When I visited Ken Inglis early last month, a few weeks before he died, I found him engrossed in the day’s edition of the Sunday Age. It was perhaps eighty years since he’d begun reading newspapers as a schoolboy in the northern Melbourne suburb of Regent, and during that time he’d become one of Australia’s most highly and warmly regarded historians. But his passion for the press — his fascination with the way it recorded “the history of the present,” as the historian Timothy Garton Ash calls it — was undiminished. And not just newspapers — on the table beside his bed were copies of the New Yorker, the magazine that helped shape his style and fuel his remarkable curiosity.
Ken will be remembered most for his major books — The Stuart Case, his forensic study of the prosecution of Max Stuart; The Australian Colonists: A Social History of the Period from 1788 to 1870; his two-volume history of the ABC; and his award-winning exploration of Australian war memorials, Sacred Places — and for two great collaborations, the eleven-volume Australians: A Historical Library and a forthcoming two-volume account, with Semus Spark and Jay Winter, of the men brought forcibly to Australia during the second world war on board the Dunera.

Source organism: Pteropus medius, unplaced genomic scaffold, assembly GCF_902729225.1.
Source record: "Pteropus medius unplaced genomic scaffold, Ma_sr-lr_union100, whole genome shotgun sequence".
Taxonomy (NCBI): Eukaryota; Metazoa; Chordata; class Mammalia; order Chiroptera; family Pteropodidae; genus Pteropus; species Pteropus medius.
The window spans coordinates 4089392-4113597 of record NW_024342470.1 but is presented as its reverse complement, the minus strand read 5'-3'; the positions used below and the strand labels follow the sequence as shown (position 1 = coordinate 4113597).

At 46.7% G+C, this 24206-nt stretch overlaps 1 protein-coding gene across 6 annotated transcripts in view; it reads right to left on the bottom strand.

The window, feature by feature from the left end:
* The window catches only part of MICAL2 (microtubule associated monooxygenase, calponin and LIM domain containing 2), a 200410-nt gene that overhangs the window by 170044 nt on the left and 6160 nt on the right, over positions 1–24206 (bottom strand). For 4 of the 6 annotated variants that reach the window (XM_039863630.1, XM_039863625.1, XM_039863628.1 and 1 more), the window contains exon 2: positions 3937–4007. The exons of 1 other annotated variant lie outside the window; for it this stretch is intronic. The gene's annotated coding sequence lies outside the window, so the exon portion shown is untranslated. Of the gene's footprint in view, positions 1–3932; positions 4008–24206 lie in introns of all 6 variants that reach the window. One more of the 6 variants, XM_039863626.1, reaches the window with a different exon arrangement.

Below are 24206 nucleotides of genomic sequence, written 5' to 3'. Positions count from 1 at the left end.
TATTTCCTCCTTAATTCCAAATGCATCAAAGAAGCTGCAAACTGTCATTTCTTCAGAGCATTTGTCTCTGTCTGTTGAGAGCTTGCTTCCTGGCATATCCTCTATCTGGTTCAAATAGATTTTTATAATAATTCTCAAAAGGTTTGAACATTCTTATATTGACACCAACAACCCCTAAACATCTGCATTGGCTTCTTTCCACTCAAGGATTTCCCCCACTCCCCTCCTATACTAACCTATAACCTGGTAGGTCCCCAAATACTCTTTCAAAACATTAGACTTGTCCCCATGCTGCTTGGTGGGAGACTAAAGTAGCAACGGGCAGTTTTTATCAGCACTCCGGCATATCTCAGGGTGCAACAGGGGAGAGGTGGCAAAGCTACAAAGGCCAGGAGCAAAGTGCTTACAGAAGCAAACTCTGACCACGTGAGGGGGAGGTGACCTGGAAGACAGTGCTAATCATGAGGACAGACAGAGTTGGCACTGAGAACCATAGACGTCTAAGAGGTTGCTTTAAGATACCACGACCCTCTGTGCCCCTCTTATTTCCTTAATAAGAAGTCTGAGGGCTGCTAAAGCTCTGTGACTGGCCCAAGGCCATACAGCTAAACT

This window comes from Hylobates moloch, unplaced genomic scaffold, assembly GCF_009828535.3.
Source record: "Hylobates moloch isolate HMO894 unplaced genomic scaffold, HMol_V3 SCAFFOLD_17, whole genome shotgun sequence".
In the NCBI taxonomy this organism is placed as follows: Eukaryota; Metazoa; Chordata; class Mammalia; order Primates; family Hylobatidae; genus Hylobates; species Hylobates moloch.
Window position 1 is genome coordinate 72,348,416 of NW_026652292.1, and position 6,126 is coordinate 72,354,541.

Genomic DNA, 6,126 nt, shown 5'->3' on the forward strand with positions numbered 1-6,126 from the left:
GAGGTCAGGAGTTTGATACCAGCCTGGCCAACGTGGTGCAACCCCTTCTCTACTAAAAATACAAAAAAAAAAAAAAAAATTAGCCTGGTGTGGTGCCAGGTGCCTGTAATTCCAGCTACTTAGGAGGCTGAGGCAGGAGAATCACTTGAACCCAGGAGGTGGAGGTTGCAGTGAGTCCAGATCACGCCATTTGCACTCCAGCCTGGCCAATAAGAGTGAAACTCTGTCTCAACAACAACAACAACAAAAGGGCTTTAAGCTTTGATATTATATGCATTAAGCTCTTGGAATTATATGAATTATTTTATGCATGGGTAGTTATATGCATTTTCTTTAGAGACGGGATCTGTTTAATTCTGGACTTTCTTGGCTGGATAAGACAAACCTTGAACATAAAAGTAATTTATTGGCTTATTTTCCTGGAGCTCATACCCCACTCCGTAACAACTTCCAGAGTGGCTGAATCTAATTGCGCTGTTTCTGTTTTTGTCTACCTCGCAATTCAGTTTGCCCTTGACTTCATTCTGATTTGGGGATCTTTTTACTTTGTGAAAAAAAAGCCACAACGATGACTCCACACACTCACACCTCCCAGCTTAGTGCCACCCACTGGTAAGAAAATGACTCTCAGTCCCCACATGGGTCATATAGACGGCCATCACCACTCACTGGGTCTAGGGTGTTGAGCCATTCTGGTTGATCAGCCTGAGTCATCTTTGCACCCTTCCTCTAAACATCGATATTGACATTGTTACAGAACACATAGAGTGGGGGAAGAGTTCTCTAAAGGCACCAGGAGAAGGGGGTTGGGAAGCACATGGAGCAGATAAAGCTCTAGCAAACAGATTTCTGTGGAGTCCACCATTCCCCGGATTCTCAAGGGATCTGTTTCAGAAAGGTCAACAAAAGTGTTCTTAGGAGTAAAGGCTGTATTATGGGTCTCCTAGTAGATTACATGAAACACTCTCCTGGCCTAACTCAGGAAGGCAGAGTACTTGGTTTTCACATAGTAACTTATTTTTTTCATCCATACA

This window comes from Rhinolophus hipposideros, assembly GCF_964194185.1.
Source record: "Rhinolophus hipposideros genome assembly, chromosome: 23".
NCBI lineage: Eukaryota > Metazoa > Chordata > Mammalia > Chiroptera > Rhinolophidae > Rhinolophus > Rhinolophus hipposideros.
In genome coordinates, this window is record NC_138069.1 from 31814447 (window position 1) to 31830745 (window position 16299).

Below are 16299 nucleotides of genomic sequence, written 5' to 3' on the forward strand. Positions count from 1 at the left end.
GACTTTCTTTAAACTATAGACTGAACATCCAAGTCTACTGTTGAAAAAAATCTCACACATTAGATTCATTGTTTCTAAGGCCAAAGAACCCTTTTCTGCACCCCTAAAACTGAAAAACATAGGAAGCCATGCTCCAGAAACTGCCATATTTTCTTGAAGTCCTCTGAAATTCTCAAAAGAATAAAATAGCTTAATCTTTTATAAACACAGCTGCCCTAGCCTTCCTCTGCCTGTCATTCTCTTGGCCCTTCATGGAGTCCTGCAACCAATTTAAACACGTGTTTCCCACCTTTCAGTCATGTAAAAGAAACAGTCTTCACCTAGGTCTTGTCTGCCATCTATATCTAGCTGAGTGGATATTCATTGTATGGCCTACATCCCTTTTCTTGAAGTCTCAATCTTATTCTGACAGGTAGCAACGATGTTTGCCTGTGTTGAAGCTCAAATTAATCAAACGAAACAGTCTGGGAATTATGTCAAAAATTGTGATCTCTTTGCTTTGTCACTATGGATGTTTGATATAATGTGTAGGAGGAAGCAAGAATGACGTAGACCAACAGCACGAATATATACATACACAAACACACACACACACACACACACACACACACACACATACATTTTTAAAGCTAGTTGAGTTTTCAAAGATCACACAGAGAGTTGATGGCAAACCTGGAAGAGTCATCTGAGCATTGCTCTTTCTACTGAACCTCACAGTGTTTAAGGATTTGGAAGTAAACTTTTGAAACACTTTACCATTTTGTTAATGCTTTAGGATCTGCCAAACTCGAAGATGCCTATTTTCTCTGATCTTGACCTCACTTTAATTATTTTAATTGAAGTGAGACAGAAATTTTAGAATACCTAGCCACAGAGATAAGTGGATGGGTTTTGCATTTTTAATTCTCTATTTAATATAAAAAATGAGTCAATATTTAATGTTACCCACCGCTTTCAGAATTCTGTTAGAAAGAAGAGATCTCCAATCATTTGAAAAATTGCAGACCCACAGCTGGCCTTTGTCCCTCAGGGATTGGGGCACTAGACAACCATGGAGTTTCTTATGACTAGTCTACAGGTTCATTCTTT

There, and in a great number of journal articles, conference papers, radio talks and seminars, he examined how we think about war and explored our national identity and customs, our changing religious beliefs and observances, the impact of migration, the foibles of the media and much else. His 1965 Meanjin article, “The Anzac Tradition,” for instance, was “the first serious modern discussion of Anzac and the digger legend,” wrote Geoffrey Serle. “Ken was asking his hearers to set aside their prejudices,” adds Graeme Davison, “and to consider whether the seemingly ‘meaningless’ rites of Anzac did not have a meaning after all.”
That setting aside of prejudices was very much a feature of Ken’s work, and carried over into his engagement with newspapers and magazines — as contributor, encourager and critic. In Inside Story’s case, the help came in the form of much-valued advice, including his inspired suggestion in February 2009 that Tom Griffiths write for us about the Black Saturday fires (an essay that went on to win that year’s Alfred Deakin Award).